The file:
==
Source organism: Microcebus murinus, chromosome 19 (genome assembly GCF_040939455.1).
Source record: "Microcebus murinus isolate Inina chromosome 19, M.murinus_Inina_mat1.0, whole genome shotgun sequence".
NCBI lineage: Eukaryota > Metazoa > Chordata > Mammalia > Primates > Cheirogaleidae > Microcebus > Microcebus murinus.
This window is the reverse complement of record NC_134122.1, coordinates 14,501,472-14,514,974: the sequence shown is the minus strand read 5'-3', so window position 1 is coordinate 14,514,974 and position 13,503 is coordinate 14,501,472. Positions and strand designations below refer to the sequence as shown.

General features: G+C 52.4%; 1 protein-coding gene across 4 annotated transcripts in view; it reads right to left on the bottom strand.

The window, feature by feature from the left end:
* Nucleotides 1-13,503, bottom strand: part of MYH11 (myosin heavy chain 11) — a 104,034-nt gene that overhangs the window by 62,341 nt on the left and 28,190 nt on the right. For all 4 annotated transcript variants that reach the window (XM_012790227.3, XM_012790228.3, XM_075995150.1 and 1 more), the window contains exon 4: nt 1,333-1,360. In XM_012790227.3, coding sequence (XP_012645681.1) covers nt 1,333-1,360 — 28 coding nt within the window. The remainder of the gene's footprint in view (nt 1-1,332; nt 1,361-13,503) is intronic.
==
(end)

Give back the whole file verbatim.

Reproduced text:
Source organism: Microcebus murinus, chromosome 19 (genome assembly GCF_040939455.1).
Source record: "Microcebus murinus isolate Inina chromosome 19, M.murinus_Inina_mat1.0, whole genome shotgun sequence".
NCBI lineage: Eukaryota > Metazoa > Chordata > Mammalia > Primates > Cheirogaleidae > Microcebus > Microcebus murinus.
This window is the reverse complement of record NC_134122.1, coordinates 14,501,472-14,514,974: the sequence shown is the minus strand read 5'-3', so window position 1 is coordinate 14,514,974 and position 13,503 is coordinate 14,501,472. Positions and strand designations below refer to the sequence as shown.

General features: G+C 52.4%; 1 protein-coding gene across 4 annotated transcripts in view; it reads right to left on the bottom strand.

The window, feature by feature from the left end:
* Nucleotides 1-13,503, bottom strand: part of MYH11 (myosin heavy chain 11) — a 104,034-nt gene that overhangs the window by 62,341 nt on the left and 28,190 nt on the right. For all 4 annotated transcript variants that reach the window (XM_012790227.3, XM_012790228.3, XM_075995150.1 and 1 more), the window contains exon 4: nt 1,333-1,360. In XM_012790227.3, coding sequence (XP_012645681.1) covers nt 1,333-1,360 — 28 coding nt within the window. The remainder of the gene's footprint in view (nt 1-1,332; nt 1,361-13,503) is intronic.